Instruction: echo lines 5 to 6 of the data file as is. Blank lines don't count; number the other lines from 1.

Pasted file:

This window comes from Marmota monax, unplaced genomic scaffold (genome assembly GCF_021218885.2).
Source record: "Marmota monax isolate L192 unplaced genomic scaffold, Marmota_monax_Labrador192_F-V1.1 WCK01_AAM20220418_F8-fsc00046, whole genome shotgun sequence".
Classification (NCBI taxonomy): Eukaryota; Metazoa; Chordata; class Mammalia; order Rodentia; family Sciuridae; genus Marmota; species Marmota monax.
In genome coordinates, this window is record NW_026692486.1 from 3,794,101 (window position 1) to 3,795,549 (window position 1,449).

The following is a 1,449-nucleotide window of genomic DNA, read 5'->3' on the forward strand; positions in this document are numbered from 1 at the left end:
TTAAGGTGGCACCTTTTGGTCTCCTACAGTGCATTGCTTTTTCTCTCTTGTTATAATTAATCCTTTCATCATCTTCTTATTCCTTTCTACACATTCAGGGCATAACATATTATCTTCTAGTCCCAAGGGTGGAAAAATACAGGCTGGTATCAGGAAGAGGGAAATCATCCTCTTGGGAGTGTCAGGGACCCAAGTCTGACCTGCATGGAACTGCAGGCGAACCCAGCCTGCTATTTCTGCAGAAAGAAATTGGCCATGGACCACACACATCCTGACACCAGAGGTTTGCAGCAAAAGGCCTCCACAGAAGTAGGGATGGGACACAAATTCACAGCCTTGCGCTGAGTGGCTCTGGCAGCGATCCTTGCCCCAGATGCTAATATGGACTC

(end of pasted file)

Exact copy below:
The following is a 1,449-nucleotide window of genomic DNA, read 5'->3' on the forward strand; positions in this document are numbered from 1 at the left end:
TTAAGGTGGCACCTTTTGGTCTCCTACAGTGCATTGCTTTTTCTCTCTTGTTATAATTAATCCTTTCATCATCTTCTTATTCCTTTCTACACATTCAGGGCATAACATATTATCTTCTAGTCCCAAGGGTGGAAAAATACAGGCTGGTATCAGGAAGAGGGAAATCATCCTCTTGGGAGTGTCAGGGACCCAAGTCTGACCTGCATGGAACTGCAGGCGAACCCAGCCTGCTATTTCTGCAGAAAGAAATTGGCCATGGACCACACACATCCTGACACCAGAGGTTTGCAGCAAAAGGCCTCCACAGAAGTAGGGATGGGACACAAATTCACAGCCTTGCGCTGAGTGGCTCTGGCAGCGATCCTTGCCCCAGATGCTAATATGGACTC